Translators convert the written word from the 'source language' into the 'target language', making sure that the meaning is the same.Job Category:
What you will do:
In your day-to-day duties you could:
- reproduce text clearly, accurately and in the style intended by the author
- use specialist translation software
- use specialist knowledge, like technical terminology
research, legal, technical or scientific terms
- consult with experts to make sure the translation is accurate
- keep your language skills up to date and current
- foreign language skills
- knowledge of English language
- to be able to use a computer and the main software packages competently
As well as:
To become a Translator, specific GCSE (or equivalent) subjects are not mandatory, but a strong educational foundation in certain areas can be beneficial for developing the skills and knowledge required for this career. Translators are responsible for converting written or spoken content from one language to another while maintaining accuracy and clarity. Here are some subjects that can be helpful:
- Languages: Mastery of at least two languages is essential. While this doesn’t relate to specific subjects, it’s important to have a deep understanding of both your native language and the language(s) you intend to translate.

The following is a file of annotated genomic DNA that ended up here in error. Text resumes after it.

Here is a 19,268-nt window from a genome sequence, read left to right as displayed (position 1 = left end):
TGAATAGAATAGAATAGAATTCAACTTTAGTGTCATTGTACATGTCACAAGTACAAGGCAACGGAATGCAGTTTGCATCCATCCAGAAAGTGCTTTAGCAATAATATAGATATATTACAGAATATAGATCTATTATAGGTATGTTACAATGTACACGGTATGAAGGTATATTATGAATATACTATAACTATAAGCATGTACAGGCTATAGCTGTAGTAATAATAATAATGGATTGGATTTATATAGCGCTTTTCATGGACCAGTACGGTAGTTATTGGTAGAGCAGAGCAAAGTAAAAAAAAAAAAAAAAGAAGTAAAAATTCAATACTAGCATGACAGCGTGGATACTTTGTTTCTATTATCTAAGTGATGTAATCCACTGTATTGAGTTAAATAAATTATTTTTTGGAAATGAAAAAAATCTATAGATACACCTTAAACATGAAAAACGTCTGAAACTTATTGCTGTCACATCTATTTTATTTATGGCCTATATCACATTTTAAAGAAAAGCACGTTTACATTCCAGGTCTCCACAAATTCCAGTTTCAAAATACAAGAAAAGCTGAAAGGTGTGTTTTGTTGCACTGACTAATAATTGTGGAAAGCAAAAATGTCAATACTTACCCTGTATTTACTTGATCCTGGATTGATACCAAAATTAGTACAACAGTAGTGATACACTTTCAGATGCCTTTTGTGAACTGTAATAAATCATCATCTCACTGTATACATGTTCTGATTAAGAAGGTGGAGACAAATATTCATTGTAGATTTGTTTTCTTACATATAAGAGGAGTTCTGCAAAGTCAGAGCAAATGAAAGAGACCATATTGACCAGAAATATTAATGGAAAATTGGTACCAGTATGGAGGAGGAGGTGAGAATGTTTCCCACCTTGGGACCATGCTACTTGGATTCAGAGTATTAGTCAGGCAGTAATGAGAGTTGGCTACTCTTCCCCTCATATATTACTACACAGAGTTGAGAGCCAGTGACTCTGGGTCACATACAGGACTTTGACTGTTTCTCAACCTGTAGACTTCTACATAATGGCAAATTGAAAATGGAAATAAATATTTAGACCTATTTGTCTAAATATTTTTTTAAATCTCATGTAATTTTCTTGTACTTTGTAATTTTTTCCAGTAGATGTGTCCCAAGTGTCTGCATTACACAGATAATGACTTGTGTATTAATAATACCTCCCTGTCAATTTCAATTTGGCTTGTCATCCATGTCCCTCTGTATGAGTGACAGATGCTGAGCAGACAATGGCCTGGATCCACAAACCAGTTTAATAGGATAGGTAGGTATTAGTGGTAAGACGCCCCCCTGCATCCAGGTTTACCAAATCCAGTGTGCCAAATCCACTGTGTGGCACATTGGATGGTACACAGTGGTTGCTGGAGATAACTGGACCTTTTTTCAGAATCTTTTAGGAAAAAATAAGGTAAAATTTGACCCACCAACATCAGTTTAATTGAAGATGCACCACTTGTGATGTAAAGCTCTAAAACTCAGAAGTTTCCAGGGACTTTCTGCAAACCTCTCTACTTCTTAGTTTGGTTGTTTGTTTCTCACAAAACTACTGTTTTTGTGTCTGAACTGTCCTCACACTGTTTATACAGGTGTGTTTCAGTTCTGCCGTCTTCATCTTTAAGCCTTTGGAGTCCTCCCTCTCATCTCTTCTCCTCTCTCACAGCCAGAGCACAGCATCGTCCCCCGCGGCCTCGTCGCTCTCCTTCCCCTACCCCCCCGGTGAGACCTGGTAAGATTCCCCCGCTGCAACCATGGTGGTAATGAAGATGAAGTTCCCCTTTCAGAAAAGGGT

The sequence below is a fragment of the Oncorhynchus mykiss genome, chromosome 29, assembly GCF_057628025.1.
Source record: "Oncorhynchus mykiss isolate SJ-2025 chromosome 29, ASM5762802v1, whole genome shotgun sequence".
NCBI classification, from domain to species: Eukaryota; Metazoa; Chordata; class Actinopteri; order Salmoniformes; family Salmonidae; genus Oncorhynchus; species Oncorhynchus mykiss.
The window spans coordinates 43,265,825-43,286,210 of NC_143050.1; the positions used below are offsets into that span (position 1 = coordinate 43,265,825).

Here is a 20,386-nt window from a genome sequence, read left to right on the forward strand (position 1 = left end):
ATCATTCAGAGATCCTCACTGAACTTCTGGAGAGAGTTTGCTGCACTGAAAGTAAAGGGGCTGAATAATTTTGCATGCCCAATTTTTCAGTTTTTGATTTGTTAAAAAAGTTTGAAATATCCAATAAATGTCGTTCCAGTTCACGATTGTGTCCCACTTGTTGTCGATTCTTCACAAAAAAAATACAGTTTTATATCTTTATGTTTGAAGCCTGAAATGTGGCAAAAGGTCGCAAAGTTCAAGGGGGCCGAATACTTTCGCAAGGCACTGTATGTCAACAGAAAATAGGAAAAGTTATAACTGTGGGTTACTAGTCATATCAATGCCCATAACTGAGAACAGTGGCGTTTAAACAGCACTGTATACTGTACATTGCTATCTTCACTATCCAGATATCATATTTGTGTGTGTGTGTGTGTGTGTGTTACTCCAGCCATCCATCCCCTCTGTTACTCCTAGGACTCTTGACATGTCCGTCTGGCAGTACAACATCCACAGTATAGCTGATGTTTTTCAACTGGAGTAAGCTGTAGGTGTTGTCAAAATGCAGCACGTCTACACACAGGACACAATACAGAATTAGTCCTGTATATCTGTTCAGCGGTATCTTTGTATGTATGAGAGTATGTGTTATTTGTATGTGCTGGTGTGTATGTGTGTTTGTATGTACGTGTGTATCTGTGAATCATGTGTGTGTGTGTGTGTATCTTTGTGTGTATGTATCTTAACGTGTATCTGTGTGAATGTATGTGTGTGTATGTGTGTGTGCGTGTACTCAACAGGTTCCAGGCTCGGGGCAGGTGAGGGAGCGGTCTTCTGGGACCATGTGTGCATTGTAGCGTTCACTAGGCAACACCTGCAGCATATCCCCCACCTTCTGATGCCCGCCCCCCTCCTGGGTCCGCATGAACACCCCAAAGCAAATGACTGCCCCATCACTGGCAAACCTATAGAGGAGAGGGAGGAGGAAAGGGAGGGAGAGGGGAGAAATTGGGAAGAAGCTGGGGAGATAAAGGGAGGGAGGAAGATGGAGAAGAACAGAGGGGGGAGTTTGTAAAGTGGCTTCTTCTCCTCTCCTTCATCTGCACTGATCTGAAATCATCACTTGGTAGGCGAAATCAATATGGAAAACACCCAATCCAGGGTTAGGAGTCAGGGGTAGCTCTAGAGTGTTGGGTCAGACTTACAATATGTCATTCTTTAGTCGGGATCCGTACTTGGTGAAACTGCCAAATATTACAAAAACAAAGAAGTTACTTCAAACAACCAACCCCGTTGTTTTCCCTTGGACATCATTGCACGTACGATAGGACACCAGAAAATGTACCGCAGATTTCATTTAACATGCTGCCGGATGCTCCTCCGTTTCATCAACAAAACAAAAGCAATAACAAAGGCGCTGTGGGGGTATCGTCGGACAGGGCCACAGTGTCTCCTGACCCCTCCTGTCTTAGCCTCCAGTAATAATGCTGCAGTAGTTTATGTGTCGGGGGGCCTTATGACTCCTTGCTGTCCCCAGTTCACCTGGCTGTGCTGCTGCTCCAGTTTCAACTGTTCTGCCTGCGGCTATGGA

- English Language (or Your Native Language): If English is not your native language, it’s essential to have strong proficiency in it since many translation jobs involve translating into or out of English.
- Foreign Languages: If you plan to translate from a foreign language into your native language, you should be proficient in that foreign language.
- Literature and Writing: Courses in literature, creative writing, or linguistics can help you develop strong writing skills and an appreciation for the nuances of language.
- Cultural Studies (optional): Knowledge of the culture associated with the language(s) you’re translating can aid in understanding idiomatic expressions and cultural context.
- Computer Skills: Proficiency with translation software and computer-assisted translation tools is becoming increasingly important in the field.
You can get into this job through:
- a university course
- applying directly
You’ll usually need a degree or postgraduate qualification in translation.
Relevant degrees include:
- languages – courses which specialise in linguistics or translation may give you an advantage but are not essential
- combined degrees which include a subject like law or science with languages
You could also do a postgraduate course like an master’s in translation or translation studies.
Language translation skills in demand include:
Working Hours and Environment:
Typically you could work 37 to 39 hours a week, occasionally including evenings or weekends.
You could work in an office, from home or at a client’s business.
Career Path & Progression:
Most translators work freelance or through translation agencies. With experience you could start your own translation agency, or move into teaching.
You could specialise in a particular subject area like law, medicine or finance.